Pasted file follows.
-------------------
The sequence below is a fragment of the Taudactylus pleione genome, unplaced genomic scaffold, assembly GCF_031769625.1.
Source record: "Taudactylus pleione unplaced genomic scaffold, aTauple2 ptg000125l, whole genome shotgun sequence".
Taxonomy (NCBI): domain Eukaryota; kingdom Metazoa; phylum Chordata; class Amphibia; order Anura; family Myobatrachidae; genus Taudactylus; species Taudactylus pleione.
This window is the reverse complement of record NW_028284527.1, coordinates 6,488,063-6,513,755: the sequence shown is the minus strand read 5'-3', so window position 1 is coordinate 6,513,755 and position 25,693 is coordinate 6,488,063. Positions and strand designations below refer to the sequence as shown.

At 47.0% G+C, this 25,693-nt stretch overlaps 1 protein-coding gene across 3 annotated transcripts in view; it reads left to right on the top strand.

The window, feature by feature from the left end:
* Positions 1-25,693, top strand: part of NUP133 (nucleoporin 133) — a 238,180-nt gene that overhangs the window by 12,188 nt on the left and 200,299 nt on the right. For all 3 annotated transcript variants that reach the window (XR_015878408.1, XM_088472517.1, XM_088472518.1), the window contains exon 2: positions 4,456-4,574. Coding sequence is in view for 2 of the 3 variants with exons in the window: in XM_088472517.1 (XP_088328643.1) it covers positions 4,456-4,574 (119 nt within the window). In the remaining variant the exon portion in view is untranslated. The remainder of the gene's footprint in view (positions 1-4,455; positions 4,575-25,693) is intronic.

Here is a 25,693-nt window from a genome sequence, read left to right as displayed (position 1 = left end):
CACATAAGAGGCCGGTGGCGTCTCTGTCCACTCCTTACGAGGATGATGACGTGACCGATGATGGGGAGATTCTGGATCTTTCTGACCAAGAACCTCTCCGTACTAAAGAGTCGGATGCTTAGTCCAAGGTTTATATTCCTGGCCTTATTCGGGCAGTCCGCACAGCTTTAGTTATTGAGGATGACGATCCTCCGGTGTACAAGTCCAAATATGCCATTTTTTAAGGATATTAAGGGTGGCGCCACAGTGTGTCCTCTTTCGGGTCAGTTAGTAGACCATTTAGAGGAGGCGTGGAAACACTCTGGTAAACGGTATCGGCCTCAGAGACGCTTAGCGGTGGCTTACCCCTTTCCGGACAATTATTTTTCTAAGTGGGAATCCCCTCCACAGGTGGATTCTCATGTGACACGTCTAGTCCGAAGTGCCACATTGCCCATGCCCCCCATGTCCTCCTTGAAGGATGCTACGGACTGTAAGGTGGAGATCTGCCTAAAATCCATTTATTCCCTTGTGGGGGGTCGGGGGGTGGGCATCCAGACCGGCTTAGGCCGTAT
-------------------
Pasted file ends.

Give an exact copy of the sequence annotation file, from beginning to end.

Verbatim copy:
The sequence below is a fragment of the Taudactylus pleione genome, unplaced genomic scaffold, assembly GCF_031769625.1.
Source record: "Taudactylus pleione unplaced genomic scaffold, aTauple2 ptg000125l, whole genome shotgun sequence".
Taxonomy (NCBI): domain Eukaryota; kingdom Metazoa; phylum Chordata; class Amphibia; order Anura; family Myobatrachidae; genus Taudactylus; species Taudactylus pleione.
This window is the reverse complement of record NW_028284527.1, coordinates 6,488,063-6,513,755: the sequence shown is the minus strand read 5'-3', so window position 1 is coordinate 6,513,755 and position 25,693 is coordinate 6,488,063. Positions and strand designations below refer to the sequence as shown.

At 47.0% G+C, this 25,693-nt stretch overlaps 1 protein-coding gene across 3 annotated transcripts in view; it reads left to right on the top strand.

The window, feature by feature from the left end:
* Positions 1-25,693, top strand: part of NUP133 (nucleoporin 133) — a 238,180-nt gene that overhangs the window by 12,188 nt on the left and 200,299 nt on the right. For all 3 annotated transcript variants that reach the window (XR_015878408.1, XM_088472517.1, XM_088472518.1), the window contains exon 2: positions 4,456-4,574. Coding sequence is in view for 2 of the 3 variants with exons in the window: in XM_088472517.1 (XP_088328643.1) it covers positions 4,456-4,574 (119 nt within the window). In the remaining variant the exon portion in view is untranslated. The remainder of the gene's footprint in view (positions 1-4,455; positions 4,575-25,693) is intronic.

Here is a 25,693-nt window from a genome sequence, read left to right as displayed (position 1 = left end):
CACATAAGAGGCCGGTGGCGTCTCTGTCCACTCCTTACGAGGATGATGACGTGACCGATGATGGGGAGATTCTGGATCTTTCTGACCAAGAACCTCTCCGTACTAAAGAGTCGGATGCTTAGTCCAAGGTTTATATTCCTGGCCTTATTCGGGCAGTCCGCACAGCTTTAGTTATTGAGGATGACGATCCTCCGGTGTACAAGTCCAAATATGCCATTTTTTAAGGATATTAAGGGTGGCGCCACAGTGTGTCCTCTTTCGGGTCAGTTAGTAGACCATTTAGAGGAGGCGTGGAAACACTCTGGTAAACGGTATCGGCCTCAGAGACGCTTAGCGGTGGCTTACCCCTTTCCGGACAATTATTTTTCTAAGTGGGAATCCCCTCCACAGGTGGATTCTCATGTGACACGTCTAGTCCGAAGTGCCACATTGCCCATGCCCCCCATGTCCTCCTTGAAGGATGCTACGGACTGTAAGGTGGAGATCTGCCTAAAATCCATTTATTCCCTTGTGGGGGGTCGGGGGGTGGGCATCCAGACCGGCTTAGGCCGTAT